Two local councils, Wyre and Flynde, are in the Mail after producing a DVD guide to recycling. The negative story says that it cost just over £2k but I suspect that's less than the total cost. And for that they got 1000 DVDs.
Who uses DVDs as promotional tools these days? DVD content's best served up online in nearly all circumstances. The council didn't put the video on YouTube - humour website Anorak's done that, so it's been 'virally enhanced' I suppose. Though not for the reasons they'd like.
At the time of writing Wyre's homepage link about the DVD is crashing and Flyde's link is to PR that says 'the video is available to view on the website', then links straight back to the homepage ... there's no obvious link to the 'video on the website' and I also notice that the PR asks residents to 'call the council' - rather than or as well as email them.
A few points ...
- Why is every council doing this separately? Good on the two councils for sharing the cost but what - really - is the difference between vast numbers of councils on what goes in what bin?
- There's also extensive message duplication - and dilution - about this issue with countless other departments and agencies saying exactly the same stuff.
- This means the resources and talent hire to really get strong messages out, do the research and target just aren't there.
There are a few councils trying things out - applause - and a few doing stuff like YouTube channels. Allendale has one video which made me laugh and actually has viral potential I think:
It doesn't have the views though yet to make much of a case for bothering. Neither do any of the others who have YouTube channels [Aberdeenshire, Allerdale. Birmingham, Bolton, Bristol, Cambridge, Charnwood, Darlington, East Devon, Essex, Hammersmith and Fulham, Hillingdon, Newham, Norfolk, Ryedale, South Norfolk, Swansea] - Newham being a noticeable exception, with Bristol having a couple of hits.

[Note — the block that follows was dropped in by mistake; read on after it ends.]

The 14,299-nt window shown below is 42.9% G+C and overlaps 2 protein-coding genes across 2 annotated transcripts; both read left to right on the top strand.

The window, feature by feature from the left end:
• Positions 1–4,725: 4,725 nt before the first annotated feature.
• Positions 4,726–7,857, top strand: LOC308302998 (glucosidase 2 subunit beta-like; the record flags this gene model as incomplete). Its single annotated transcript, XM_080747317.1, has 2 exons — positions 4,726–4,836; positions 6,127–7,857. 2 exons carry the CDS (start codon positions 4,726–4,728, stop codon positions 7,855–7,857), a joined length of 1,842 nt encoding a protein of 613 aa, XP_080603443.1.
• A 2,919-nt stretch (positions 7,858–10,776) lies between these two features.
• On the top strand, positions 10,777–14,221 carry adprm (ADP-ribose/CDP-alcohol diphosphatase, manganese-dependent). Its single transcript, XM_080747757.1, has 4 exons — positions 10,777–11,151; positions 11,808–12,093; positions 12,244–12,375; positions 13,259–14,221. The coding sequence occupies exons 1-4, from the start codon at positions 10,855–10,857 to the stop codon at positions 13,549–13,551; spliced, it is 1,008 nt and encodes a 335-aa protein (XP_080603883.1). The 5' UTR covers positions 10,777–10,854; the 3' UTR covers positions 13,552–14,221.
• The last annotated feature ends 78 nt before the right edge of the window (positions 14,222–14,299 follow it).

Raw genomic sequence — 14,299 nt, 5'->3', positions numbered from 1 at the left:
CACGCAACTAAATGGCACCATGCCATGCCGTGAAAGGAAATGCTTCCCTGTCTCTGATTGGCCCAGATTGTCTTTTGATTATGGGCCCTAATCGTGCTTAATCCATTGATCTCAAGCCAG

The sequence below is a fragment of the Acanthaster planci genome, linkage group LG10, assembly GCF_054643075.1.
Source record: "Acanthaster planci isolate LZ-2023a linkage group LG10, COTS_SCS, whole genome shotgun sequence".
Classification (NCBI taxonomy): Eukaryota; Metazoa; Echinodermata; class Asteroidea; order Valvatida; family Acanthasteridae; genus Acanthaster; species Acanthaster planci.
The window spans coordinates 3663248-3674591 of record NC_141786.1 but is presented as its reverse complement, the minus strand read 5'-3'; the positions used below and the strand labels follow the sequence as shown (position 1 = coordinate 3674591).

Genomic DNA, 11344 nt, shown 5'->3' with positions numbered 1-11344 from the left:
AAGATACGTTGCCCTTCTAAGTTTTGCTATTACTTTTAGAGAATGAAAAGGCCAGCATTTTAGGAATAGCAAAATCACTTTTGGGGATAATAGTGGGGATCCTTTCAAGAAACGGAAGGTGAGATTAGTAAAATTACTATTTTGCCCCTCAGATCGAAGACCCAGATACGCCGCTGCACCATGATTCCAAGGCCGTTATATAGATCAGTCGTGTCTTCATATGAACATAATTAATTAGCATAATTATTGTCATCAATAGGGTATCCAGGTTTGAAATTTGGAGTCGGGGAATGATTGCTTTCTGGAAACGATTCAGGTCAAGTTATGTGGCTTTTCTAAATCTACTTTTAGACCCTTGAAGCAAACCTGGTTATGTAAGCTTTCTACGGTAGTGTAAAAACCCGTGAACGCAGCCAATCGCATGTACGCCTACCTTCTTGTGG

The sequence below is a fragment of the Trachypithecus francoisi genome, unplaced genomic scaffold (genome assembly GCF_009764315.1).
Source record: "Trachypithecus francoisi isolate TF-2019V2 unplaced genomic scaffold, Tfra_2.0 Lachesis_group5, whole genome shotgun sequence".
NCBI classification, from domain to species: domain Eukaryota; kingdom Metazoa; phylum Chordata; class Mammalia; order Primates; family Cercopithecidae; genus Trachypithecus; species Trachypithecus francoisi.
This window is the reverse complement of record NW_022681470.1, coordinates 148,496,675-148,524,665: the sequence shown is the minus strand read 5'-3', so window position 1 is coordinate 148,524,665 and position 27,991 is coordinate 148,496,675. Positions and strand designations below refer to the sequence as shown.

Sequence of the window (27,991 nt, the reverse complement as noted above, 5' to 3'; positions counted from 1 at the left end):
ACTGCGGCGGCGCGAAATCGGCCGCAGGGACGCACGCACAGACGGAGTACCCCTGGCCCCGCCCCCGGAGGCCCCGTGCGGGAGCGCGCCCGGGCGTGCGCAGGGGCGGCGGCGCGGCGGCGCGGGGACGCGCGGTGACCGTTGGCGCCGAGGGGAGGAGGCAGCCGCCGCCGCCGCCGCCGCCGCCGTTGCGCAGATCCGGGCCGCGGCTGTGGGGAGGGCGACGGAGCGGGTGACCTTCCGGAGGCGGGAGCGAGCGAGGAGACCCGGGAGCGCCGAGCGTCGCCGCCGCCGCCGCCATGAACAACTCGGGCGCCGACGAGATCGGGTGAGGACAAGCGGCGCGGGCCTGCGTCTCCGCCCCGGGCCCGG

So how do you increase those view numbers? The key requirement is 'seeding' (and having a plan at the get-go for how to get stuff seen). This mean:
- tapping into social networks and local websites, forums and blogs - promote the thing in the place people already are, online
- give the embed code to the local/regional paper(s) and other media
- using email - internal and external
- posting to other video free spaces than YouTube using cheap tools like TubeMogul or Vidmetrix or HeySpread
- you need to make syndication easy - promote and encourage the embed code and encourage subscription to your channel
- create a short, preferably memorable, description which can be passed around
- tag the video correctly with good keywords
- you can pay numerous agencies to do all this for you - and maybe pay them on results.
There's also a lot of other tricks which professionals use - like making sure the exact middle of your video is right as that's what produces the YouTube thumbnail, designing it so it can be 'remixed', beefing up the comments and ratings yourself and using shock headlines - but those are best left to said professionals.
The shortlist above might sound complicated, it might sound hard, it might sound time-consuming - but why are you producing this stuff in the first place? You want it seen by more than a few councilors - who are impressed until the local paper or, worse, the Daily Mail comes a-knocking and a-cursing about 'wasting tax payers money'.
Postscript: I asked Richard Steel of Newham if he knew why they'd had hit videos. In comments he's said he's going to ask around. I just dug a bit deeper and I think I can see how. Most of the videos actually have numbers similar to other councils, but several have large (for UK eGov) numbers - one is 26k. But these are from a local entertainment event run by the council and are linked from numerous other sites including Facebook and are of BBC Asian Network stars (I assume). One is on a site in Vietnam.
Bristol have one minor hit about Getting Caught - Graffiti and the Law but it appears this got to 18k not virally. No Facebook/Bebo I could find. Here's the PR. Something must have happened to push one of these vids numbers way above the others. The only thing I can spot is a technorati post and video response.
Both, I think, show how with the smallest ammount of even inadvertent seeding, video view numbers can be pushed above the very low levels most council's are currently getting.
Postscript: And another: Barnet.